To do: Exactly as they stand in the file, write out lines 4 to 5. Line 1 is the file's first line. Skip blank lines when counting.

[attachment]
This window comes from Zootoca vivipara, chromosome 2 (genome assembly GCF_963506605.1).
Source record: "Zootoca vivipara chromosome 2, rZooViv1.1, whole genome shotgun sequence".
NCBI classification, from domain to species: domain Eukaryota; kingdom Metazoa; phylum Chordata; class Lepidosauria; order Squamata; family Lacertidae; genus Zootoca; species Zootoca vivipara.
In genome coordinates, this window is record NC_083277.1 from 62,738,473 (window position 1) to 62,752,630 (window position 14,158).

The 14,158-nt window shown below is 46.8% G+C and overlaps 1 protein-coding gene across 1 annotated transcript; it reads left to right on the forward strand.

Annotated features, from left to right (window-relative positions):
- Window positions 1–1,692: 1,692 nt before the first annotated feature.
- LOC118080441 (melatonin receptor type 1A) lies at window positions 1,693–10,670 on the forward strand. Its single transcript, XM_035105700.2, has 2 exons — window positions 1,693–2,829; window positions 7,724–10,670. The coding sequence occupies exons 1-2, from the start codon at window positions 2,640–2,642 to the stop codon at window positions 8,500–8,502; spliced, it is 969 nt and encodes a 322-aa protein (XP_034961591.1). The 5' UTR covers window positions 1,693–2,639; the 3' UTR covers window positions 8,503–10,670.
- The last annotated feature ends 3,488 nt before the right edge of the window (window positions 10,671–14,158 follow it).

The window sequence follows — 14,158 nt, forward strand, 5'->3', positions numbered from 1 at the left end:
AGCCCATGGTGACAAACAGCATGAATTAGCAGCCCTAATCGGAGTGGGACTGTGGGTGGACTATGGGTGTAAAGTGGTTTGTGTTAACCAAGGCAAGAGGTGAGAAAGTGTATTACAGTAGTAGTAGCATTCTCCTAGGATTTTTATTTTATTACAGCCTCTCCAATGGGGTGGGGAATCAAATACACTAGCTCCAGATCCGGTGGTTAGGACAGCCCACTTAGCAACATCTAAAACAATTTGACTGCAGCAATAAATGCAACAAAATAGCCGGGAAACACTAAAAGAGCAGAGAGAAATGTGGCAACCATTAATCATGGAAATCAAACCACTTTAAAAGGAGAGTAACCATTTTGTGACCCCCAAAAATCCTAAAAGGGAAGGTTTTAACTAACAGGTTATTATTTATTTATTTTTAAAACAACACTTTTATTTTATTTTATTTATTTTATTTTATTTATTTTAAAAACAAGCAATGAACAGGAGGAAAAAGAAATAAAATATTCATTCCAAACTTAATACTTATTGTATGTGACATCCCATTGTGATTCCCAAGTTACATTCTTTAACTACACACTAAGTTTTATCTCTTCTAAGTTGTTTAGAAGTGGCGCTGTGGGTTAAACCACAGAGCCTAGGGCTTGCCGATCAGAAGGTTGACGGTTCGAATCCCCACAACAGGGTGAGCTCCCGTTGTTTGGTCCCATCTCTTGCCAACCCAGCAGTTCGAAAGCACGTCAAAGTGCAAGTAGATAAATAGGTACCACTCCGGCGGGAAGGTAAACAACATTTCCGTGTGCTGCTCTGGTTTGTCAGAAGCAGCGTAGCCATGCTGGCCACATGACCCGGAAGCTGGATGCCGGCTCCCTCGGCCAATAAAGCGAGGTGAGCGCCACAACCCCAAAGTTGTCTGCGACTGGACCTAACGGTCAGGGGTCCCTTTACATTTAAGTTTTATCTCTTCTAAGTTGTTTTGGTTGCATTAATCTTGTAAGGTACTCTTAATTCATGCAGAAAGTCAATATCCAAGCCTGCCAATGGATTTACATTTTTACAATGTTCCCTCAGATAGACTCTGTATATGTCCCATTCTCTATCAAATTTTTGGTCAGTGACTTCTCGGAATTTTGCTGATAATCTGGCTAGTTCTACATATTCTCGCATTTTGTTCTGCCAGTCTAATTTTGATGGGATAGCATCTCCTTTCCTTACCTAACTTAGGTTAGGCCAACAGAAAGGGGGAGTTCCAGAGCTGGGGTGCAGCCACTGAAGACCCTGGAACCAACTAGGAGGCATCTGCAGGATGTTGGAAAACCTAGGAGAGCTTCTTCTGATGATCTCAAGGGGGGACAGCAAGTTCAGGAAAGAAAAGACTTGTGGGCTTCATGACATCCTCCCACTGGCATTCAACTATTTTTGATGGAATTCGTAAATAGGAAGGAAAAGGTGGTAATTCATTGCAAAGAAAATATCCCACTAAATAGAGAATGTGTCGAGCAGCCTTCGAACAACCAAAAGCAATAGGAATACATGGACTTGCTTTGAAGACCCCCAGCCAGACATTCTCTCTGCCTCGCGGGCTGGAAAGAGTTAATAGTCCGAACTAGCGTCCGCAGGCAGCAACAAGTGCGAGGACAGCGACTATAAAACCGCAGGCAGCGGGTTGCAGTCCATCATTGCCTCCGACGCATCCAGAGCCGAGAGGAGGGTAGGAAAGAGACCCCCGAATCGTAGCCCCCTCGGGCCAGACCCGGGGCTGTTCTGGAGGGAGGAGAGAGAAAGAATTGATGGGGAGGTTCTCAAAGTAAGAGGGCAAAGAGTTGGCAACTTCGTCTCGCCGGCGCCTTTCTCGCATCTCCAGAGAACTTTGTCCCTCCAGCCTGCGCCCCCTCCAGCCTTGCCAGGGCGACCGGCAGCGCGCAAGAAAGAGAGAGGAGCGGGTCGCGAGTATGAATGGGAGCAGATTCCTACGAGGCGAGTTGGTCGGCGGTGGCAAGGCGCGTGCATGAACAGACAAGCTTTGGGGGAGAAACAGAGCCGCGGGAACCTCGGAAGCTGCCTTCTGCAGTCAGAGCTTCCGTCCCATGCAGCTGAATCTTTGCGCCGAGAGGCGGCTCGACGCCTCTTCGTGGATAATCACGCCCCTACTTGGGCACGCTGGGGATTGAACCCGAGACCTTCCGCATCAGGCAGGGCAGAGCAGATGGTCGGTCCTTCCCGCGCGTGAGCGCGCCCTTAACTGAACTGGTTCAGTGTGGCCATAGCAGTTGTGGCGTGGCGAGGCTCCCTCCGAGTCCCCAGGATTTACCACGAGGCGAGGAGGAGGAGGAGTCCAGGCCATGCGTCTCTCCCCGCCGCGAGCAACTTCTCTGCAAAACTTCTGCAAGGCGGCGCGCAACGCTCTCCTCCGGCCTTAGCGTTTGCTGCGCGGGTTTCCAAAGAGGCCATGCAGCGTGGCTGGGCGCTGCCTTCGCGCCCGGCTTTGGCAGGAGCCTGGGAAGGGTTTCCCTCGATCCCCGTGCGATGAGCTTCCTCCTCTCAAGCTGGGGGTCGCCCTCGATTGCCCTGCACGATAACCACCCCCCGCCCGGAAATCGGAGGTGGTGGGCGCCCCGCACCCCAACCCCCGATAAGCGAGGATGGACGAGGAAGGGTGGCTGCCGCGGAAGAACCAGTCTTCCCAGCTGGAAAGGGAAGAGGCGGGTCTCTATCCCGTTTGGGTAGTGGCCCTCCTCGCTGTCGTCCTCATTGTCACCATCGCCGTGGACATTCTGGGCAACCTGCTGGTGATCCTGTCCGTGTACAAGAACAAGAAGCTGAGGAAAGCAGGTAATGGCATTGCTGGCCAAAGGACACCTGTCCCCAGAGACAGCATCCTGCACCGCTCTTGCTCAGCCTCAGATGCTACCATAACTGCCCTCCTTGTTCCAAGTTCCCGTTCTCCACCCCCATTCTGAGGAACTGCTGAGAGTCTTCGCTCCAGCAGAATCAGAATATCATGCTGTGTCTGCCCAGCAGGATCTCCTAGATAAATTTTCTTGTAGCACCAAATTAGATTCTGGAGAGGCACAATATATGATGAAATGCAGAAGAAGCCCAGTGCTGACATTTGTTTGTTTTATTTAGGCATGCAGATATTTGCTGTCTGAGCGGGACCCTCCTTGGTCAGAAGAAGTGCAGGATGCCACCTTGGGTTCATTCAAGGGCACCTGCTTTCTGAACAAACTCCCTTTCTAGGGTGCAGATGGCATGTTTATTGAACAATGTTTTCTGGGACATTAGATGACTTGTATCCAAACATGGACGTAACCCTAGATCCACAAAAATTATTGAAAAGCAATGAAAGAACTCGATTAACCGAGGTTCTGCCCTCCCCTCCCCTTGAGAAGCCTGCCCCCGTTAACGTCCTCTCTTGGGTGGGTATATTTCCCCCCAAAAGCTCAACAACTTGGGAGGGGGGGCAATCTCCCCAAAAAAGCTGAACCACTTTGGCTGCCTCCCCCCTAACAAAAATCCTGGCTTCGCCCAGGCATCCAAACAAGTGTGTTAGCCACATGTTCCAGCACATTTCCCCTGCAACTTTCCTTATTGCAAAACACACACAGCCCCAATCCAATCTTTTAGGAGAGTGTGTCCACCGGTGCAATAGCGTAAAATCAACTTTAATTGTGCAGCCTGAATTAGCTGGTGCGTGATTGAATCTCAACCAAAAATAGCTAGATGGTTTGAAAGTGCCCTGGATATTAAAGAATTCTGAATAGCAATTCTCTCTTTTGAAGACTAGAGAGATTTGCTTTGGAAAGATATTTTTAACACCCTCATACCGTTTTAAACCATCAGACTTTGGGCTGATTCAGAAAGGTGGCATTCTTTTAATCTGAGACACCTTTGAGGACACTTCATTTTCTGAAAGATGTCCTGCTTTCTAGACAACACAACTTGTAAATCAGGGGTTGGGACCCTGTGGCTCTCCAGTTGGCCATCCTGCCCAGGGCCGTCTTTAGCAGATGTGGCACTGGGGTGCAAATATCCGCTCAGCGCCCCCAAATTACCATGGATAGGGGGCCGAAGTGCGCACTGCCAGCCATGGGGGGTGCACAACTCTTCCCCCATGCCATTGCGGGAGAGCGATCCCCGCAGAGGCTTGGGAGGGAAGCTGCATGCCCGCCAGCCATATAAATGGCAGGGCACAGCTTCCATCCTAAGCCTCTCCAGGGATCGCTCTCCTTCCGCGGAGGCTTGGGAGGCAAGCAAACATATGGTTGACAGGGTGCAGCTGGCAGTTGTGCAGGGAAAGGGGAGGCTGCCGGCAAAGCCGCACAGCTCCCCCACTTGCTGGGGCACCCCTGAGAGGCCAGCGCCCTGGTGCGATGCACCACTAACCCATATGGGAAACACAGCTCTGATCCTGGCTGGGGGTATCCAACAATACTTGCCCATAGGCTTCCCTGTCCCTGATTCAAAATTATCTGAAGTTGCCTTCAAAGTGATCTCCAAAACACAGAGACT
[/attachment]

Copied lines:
In genome coordinates, this window is record NC_083277.1 from 62,738,473 (window position 1) to 62,752,630 (window position 14,158).

The 14,158-nt window shown below is 46.8% G+C and overlaps 1 protein-coding gene across 1 annotated transcript; it reads left to right on the forward strand.